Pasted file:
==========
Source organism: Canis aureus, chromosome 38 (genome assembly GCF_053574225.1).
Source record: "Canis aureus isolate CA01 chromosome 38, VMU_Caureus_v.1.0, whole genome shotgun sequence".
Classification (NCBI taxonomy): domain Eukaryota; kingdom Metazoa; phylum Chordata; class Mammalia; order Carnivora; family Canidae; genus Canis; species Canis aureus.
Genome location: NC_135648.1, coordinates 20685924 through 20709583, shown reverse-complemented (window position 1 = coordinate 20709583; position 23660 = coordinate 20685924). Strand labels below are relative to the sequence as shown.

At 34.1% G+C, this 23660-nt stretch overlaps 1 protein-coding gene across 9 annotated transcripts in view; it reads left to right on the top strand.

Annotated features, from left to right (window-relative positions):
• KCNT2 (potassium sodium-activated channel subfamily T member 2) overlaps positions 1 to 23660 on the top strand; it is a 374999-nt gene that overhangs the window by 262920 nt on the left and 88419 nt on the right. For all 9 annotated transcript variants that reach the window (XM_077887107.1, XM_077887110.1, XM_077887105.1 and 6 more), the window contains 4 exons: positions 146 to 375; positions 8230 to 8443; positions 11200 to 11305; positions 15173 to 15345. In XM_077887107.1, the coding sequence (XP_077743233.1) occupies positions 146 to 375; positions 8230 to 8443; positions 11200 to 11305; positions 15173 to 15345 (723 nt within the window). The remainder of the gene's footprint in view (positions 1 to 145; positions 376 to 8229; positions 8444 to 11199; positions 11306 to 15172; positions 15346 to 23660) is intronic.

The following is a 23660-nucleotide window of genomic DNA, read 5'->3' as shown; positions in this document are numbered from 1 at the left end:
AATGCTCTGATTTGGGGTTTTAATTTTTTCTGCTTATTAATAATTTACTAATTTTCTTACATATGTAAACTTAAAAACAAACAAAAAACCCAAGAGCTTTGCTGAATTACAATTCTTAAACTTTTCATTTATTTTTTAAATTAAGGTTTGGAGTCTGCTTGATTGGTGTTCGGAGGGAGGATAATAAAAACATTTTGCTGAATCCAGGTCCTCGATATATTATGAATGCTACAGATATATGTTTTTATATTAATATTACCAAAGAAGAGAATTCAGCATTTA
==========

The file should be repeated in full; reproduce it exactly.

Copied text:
Source organism: Canis aureus, chromosome 38 (genome assembly GCF_053574225.1).
Source record: "Canis aureus isolate CA01 chromosome 38, VMU_Caureus_v.1.0, whole genome shotgun sequence".
Classification (NCBI taxonomy): domain Eukaryota; kingdom Metazoa; phylum Chordata; class Mammalia; order Carnivora; family Canidae; genus Canis; species Canis aureus.
Genome location: NC_135648.1, coordinates 20685924 through 20709583, shown reverse-complemented (window position 1 = coordinate 20709583; position 23660 = coordinate 20685924). Strand labels below are relative to the sequence as shown.

At 34.1% G+C, this 23660-nt stretch overlaps 1 protein-coding gene across 9 annotated transcripts in view; it reads left to right on the top strand.

Annotated features, from left to right (window-relative positions):
• KCNT2 (potassium sodium-activated channel subfamily T member 2) overlaps positions 1 to 23660 on the top strand; it is a 374999-nt gene that overhangs the window by 262920 nt on the left and 88419 nt on the right. For all 9 annotated transcript variants that reach the window (XM_077887107.1, XM_077887110.1, XM_077887105.1 and 6 more), the window contains 4 exons: positions 146 to 375; positions 8230 to 8443; positions 11200 to 11305; positions 15173 to 15345. In XM_077887107.1, the coding sequence (XP_077743233.1) occupies positions 146 to 375; positions 8230 to 8443; positions 11200 to 11305; positions 15173 to 15345 (723 nt within the window). The remainder of the gene's footprint in view (positions 1 to 145; positions 376 to 8229; positions 8444 to 11199; positions 11306 to 15172; positions 15346 to 23660) is intronic.

The following is a 23660-nucleotide window of genomic DNA, read 5'->3' as shown; positions in this document are numbered from 1 at the left end:
AATGCTCTGATTTGGGGTTTTAATTTTTTCTGCTTATTAATAATTTACTAATTTTCTTACATATGTAAACTTAAAAACAAACAAAAAACCCAAGAGCTTTGCTGAATTACAATTCTTAAACTTTTCATTTATTTTTTAAATTAAGGTTTGGAGTCTGCTTGATTGGTGTTCGGAGGGAGGATAATAAAAACATTTTGCTGAATCCAGGTCCTCGATATATTATGAATGCTACAGATATATGTTTTTATATTAATATTACCAAAGAAGAGAATTCAGCATTTA